This does not mean that you should only meditate while working out, although many long-distance runners use meditation as they run to harness their inner strength and breathing controls. What this means is either before, during, or after your meditation session, you can do some light stretching, such as yoga, or gentle walking.

These activities not only loosen the joints and relax the muscles, but they also improve circulation and blood flow feeding the body and brain with vital nutrients. Here are a couple of ideas to try:

  • Yoga – You can perform a gentle Sun Salutation just before you meditate. This will release negative energy from the body and absorb universal positive energy, creating a peaceful starting point from which your meditation session can begin.
  • Walking – Meditate while you take a long walk. You can also do it on a treadmill. To minimize external interference, use a headset to flood your hearing with peaceful sounds, either of nature or musical. Of course, if you’re in the great outdoors and all you hear is the soothing sound of nature, this won’t be necessary. Focus on your breath and the sensations in your body. The idea is to keep your pulse rate down and your breathing at a slow, steady pace while walking at a gingerly pace. You may be surprised at just how far you can walk this way.

Exercise is a complete body experience. When combined with meditation, it increases its benefits for both your body and mind.


Create an appropriate environment


In order to allow your mind and body to sink into a meditative state, you must first feel safe in your surroundings.

Create a space within your home that is dedicated to meditation. This space should be someplace where you feel both comfortable and safe. It should be looked at as your safe haven retreat. Avoid introducing negative or highly energetic items or interactions into this space, such as TV, work equipment, computer, phone, noise, arguments, or etc.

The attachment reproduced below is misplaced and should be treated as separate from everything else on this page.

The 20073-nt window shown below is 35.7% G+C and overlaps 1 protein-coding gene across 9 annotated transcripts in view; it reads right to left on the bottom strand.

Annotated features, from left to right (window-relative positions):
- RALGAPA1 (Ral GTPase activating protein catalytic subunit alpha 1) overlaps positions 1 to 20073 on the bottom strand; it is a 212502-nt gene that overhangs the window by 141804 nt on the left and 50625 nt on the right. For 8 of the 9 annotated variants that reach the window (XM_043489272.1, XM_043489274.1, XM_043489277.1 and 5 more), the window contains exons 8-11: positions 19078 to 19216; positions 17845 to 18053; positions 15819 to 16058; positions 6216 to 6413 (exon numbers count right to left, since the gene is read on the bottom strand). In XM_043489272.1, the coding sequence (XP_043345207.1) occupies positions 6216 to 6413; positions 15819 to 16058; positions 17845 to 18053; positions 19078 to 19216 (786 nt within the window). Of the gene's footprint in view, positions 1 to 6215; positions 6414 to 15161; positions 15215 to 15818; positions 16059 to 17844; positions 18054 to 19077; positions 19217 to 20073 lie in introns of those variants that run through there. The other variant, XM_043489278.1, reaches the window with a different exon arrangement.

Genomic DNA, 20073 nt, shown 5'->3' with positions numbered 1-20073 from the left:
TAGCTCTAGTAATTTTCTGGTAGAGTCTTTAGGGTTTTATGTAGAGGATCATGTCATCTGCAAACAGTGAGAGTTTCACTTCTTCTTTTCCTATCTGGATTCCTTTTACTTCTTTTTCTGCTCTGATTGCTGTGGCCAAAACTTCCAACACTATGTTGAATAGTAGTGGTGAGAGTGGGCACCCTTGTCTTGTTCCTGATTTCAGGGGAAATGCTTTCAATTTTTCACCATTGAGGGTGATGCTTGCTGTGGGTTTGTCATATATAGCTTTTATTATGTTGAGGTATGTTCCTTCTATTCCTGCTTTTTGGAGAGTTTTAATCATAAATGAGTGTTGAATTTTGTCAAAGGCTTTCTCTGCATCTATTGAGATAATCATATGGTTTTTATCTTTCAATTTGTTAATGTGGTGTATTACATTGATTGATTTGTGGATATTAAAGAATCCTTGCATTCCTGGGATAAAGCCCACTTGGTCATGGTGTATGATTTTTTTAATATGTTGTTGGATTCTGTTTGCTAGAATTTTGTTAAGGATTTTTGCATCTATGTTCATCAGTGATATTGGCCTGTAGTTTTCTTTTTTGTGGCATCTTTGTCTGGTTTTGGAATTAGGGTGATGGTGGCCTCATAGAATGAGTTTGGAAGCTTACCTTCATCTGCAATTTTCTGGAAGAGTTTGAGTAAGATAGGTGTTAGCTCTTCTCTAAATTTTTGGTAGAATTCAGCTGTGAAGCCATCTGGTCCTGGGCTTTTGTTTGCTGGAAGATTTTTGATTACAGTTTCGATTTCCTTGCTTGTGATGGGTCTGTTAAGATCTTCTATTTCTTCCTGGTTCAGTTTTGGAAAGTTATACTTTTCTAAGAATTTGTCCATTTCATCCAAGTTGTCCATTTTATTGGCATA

These types of items take away from the positive energy that you hope to generate in this space in order to meditate to your fullest. Instead, they add static and negative energy that will battle for your attention as you attempt to calm your mind.


Get back to nature


Meditation is something that can be done anywhere and the best experience comes when communing with nature. Find a place such as an empty beach, secluded stream, quiet forest, or mountain top to spread out a comfortable blanket or yoga mat, and let your body reconnect with nature through your senses.

Let the sound of the water or wind through the trees guide your mind to that peaceful inner being with which you want to reconnect. Feel the warmth of the sun on your face and limbs as your mind cleanses itself, bringing you back to your center.

» READ MORE: 5 Great Reasons to Meditate in the Forest


Isolate yourself


Meditation needs to be performed without multiple interruptions, such as children competing for your attention, solicitors knocking at the front door, or neighbors being loud outside. Choose a location where you can completely isolate yourself from these interruptions so that you can focus entirely on yourself and within.

Meditation is a way to provide our psyche and body with your complete attention. With everyday life always pulling us in one direction or another, it is often difficult to focus solely on ourselves. Isolating yourself to meditate provides you with the ability to give yourself the undivided attention that your inner you craves.


Make some time just for yourself! Go on a weekend meditation retreat any time you need a break.